Eventually, the goal is plug-and-play systems with all the pieces packaged as a single unit. Until this happens, costs will remain high. One stumbling block has been that the existing pieces are optimized for their particular functions, not for a cooperative effort.
“We throw them together in a building and expect them to work as an optimized system, and they don’t,” said Richard S. Sweetser, president of Exergy Partners Corp., a Herndon, Va., energy consulting firm under contract to the U.S. Department of Energy. “We need combined functions in a system that is easy to install and simple to operate.”
The DOE is trying to address this issue and has funded seven teams to work, on packaged and modular systems.
A Better Refrigerant
Radermacher is also working on environmentally safe refrigerants and applies this work to combined systems.
Hydrofluorocarbon refrigerants that are currently used in the United States are safe for the ozone layer, but may contribute to global warming. Hydrocarbon and CO2 alternatives are more environmentally friendly, but suffer in performance and present other problems. Hydrocarbons can burn, and CO2 systems require higher operating pressures and may cause problems for those with breathing impairments, if there is a refrigerant leak into a confined space.
Currently, hydrocarbons are used throughout Europe and Asia, where the average refrigerator size is much smaller than in the U.S. Safety is not an issue because the amount of fluid is very low—approximately 20 grams of butane, equivalent to a cigarette lighter. A refrigerator suitable for the U.S. market would probably take about 80 grams, far above the 50-gram UL limit on refrigerators.
Radermacher feels that both hydrocarbons and carbon dioxide could serve as alternatives to the R-22 (HCFC) and R-134A (HFC) presently used in residential air conditioners, vending machines, food display cabinets, and hot-water heat pumps. Heat pump water heaters using CO2 are just now appearing on the market in Japan.
“For CO2 applications, it may be necessary to use a two-stage refrigeration cycle or an expander,” Radermacher said. “We are working on both. If the high-temperature waste heat is used to heat hot water, the system may outperform a conventional refrigerator.”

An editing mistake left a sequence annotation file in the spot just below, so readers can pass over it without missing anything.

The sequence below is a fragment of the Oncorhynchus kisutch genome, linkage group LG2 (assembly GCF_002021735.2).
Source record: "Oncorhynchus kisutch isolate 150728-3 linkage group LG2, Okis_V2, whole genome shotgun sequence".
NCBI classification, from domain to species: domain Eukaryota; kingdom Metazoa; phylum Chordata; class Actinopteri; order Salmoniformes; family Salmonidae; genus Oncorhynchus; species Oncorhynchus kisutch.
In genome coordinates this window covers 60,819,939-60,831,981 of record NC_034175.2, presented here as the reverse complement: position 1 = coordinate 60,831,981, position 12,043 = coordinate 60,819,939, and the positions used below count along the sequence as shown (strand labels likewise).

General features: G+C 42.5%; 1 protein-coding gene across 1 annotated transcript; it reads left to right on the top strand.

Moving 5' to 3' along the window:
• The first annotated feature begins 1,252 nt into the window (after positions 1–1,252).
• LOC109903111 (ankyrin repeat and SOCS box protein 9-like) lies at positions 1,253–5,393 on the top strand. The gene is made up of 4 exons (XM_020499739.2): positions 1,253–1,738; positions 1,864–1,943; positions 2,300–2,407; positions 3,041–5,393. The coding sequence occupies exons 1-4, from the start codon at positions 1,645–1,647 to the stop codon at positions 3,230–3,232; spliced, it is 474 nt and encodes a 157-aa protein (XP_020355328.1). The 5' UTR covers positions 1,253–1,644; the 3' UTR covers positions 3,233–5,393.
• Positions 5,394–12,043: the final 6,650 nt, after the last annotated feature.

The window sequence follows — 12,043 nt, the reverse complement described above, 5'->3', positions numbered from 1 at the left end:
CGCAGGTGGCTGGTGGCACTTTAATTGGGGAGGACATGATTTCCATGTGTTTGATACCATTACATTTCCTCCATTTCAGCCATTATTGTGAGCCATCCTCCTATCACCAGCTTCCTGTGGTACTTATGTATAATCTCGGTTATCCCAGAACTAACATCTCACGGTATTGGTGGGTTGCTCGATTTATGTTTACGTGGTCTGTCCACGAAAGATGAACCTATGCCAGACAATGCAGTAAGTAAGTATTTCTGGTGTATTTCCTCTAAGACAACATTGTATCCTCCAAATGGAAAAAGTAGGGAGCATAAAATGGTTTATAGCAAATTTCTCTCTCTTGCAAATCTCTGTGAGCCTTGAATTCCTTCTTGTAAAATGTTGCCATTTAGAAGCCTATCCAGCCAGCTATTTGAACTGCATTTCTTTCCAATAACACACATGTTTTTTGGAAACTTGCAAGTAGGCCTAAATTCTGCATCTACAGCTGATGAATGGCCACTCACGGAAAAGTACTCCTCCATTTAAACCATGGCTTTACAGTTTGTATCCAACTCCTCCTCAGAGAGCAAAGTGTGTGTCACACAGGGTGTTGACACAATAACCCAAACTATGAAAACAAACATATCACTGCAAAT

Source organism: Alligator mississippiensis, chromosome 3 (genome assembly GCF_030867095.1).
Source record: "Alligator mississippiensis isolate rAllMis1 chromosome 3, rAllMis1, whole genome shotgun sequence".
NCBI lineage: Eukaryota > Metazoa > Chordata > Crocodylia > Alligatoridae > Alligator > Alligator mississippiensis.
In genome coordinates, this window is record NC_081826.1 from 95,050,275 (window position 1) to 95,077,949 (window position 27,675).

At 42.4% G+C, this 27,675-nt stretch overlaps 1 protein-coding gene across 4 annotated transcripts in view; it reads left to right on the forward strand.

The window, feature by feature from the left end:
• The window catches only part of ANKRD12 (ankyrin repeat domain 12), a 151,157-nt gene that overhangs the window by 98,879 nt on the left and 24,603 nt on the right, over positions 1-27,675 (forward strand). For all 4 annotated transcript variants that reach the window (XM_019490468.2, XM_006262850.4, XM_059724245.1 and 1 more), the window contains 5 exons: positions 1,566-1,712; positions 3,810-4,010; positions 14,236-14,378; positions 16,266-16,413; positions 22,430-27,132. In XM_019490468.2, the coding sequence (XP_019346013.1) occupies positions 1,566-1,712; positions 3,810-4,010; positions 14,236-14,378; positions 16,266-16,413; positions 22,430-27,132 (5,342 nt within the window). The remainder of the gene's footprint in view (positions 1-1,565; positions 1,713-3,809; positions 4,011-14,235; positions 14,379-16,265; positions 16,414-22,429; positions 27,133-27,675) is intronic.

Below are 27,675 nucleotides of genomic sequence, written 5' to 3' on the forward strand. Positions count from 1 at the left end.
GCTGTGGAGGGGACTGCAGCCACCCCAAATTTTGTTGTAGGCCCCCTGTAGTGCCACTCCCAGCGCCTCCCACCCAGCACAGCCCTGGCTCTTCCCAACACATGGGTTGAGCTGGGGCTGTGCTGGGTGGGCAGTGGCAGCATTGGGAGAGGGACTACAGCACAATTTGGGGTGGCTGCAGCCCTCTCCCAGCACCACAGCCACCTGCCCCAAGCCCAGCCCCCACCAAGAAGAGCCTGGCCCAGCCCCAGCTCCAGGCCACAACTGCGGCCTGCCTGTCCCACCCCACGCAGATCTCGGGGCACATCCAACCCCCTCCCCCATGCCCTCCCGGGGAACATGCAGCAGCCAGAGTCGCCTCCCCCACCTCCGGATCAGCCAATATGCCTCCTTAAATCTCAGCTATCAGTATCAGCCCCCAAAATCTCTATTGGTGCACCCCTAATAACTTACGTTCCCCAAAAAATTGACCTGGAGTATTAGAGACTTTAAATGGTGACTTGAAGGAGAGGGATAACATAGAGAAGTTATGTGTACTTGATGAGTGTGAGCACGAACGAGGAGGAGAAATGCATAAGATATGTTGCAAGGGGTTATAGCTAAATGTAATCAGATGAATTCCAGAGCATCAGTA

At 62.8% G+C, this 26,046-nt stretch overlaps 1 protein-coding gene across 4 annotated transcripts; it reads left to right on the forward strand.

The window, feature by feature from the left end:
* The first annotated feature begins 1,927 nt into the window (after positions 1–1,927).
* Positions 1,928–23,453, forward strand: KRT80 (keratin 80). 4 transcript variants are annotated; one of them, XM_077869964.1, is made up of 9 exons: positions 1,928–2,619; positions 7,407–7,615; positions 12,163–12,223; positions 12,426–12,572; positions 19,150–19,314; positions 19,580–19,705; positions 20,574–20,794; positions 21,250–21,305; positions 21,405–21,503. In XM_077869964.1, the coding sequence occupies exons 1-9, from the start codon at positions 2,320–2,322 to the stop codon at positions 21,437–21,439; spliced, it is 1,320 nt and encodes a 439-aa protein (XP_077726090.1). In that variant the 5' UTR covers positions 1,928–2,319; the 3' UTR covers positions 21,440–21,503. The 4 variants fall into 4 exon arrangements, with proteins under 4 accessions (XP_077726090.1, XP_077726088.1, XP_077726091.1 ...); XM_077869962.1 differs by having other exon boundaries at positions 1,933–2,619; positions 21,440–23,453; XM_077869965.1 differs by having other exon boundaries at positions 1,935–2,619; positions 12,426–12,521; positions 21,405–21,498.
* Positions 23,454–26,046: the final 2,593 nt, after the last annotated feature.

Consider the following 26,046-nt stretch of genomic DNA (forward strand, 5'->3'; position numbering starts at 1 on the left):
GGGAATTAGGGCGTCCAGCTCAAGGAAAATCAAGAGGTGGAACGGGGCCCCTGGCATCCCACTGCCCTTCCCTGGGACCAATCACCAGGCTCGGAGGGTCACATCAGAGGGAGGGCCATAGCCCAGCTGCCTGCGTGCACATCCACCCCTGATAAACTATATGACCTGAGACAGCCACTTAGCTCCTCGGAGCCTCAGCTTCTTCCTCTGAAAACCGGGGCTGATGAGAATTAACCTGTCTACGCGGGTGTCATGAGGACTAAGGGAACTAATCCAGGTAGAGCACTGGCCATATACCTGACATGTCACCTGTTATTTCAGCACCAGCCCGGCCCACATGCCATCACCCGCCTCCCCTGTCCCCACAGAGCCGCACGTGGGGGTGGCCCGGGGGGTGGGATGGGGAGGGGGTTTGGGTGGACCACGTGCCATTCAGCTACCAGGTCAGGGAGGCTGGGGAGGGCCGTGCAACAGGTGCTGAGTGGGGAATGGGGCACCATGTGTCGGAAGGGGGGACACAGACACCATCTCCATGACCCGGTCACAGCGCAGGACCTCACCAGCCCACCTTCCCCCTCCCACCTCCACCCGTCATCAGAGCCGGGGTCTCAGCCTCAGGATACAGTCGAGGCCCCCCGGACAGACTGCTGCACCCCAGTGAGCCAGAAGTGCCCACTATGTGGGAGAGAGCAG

By melding an environmentally safe refrigerant with the energy savings of a combined cooling, heating, and power system, Radermacher will be taking two steps to-ward improving the environment instead of one. The improvements are targeted for small systems with a potentially sizable market.
End of Life
Hewlett-Packard operates a huge recycling program, with plants that handle as many as three million pounds a month of its own and other computer vendors’ products. With the mountain of obsolete computer equipment growing, the company knew it had to alter its design approaches if it were to slow that growth.
“If we could reduce the amount of material used in products, it would reduce the energy needed to build and recycle them,” said Renee St. Denis, manager of HP’s product recycling solutions organization in Roseville, Calif. “So we started working closely with our product divisions to help them understand the impact their design decisions made on our ability to recycle the product.”
Input from the recyclers, along with efforts by the company’s “design-for-the-environment” program, have produced dramatic paybacks, notably in printer production. The inkjet print head and cartridge have been redesigned into two pieces instead of one, so the head is no longer discarded along with the old ink cartridge. The change in design reduced raw material consumption by 40 percent and solid waste generation by 93 percent. Based on estimates of gathering, transporting, and refining materials, and manufacturing parts, HP says the design reduces wastewater production by 92 percent and air emissions by 67 percent per page printed.
Even the product packaging has shrunk. A redesign of packaging for inkjets sold with printers saved 1,300 tons of paper and paperboard in the first 15 months, and significantly reduced production costs.
While significant environmental strides have been made, there is still a lot to be done. For the engineer who wants to make a difference, the timing may be perfect.
“There is more sensitivity to environmental issues in the boardroom and among executives than there has been in the past,” Bar-Cohen said. “I think mechanical engineers have an opportunity to take the lead and do something positive, instead of being defensive about their work. It’s a great way to get their work aligned with their values.”